We look at the African Darter first:
The three photos of African Darters with white fronts are juveniles. Not all juveniles are as white as these, but the front is always a pale shade of brown. The key distinction is the neck. The darter has a long thin neck; the neck of the White-breasted Cormorant is, by comparison, short and stocky. This difference between the species is conspicuous in flight too; the African Darter is a walking stick with wings attached.
Young Reed Cormorants also sometimes have completely white breasts, but this is variable. They are substantially smaller than White-breasted Cormorants, but at a distance it is non-trivial to gauge relative sizes. The tail of the Reed Cormorant is relatively much longer than that of White-breasted. If you are close enough and the light is good, then look at the eyes! Reed Cormorants have reddish eyes, brownish in juveniles, and White-breasted Cormorants have blue eyes in the breeding season, and green eyes out of it, but the juveniles also have brownish eyes. These eye colour are surprisingly conspicuous, even at quite long distances. Another useful diagnostic feature is the bill, somewhere between yellowish and yellow in Reed Cormorants, and somewhere between along the continuum whitish via blueish to blackish in the White-breasted Cormorant!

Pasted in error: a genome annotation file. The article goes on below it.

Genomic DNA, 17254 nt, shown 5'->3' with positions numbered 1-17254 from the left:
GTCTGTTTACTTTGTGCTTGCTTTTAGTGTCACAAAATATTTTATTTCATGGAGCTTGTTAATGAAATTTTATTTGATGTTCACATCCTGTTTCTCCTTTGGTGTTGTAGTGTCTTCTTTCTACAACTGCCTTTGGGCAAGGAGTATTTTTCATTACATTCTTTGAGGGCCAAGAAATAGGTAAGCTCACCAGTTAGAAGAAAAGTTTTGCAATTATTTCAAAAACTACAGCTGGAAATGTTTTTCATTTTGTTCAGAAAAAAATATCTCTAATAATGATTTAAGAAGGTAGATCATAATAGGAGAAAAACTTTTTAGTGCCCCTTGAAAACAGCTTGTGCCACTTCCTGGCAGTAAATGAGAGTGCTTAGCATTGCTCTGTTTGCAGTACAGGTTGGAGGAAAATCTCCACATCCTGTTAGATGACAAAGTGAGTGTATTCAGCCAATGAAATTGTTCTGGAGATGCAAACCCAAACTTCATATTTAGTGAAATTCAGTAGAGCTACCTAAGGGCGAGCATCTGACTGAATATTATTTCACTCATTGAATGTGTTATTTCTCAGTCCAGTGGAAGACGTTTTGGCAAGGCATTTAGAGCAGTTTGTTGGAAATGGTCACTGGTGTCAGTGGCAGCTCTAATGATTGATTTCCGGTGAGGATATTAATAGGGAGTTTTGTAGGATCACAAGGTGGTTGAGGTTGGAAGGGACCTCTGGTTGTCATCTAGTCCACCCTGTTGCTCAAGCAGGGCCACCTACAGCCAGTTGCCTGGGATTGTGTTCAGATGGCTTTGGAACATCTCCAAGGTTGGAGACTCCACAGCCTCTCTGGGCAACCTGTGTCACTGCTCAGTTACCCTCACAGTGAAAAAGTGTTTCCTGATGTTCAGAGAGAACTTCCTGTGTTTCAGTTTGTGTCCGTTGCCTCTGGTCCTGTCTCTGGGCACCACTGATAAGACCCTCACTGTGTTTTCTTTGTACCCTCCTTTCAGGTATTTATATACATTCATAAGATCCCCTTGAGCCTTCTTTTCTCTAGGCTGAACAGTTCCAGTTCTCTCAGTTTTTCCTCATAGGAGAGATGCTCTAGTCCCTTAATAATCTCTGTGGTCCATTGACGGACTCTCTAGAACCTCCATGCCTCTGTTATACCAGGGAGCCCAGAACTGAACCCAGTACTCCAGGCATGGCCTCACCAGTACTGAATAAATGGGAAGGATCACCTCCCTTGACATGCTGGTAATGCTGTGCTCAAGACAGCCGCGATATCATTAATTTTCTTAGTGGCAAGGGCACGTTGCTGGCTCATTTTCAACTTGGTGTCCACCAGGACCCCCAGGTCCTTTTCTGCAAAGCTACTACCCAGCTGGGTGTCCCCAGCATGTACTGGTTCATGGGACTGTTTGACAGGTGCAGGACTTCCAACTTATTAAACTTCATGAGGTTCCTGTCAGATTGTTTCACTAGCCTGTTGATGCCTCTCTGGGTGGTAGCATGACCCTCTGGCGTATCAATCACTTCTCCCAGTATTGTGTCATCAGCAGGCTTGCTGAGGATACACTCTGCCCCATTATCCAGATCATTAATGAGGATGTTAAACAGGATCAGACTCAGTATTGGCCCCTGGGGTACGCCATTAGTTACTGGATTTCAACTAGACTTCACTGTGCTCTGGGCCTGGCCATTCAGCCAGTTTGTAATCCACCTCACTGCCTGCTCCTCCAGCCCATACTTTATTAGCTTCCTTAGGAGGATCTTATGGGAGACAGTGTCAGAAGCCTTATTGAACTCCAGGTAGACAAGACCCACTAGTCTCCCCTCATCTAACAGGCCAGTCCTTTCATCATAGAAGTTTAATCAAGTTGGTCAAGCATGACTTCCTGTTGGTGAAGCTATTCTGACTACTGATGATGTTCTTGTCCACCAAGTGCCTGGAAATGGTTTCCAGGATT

Along the coastline, the only potential confusion is with young Crowned Cormorants. But these have brownish fronts, and are never really white. Crowned Cormorants have relatively longer tails than White-breasted Cormorants. The eyes are shades between red and brown.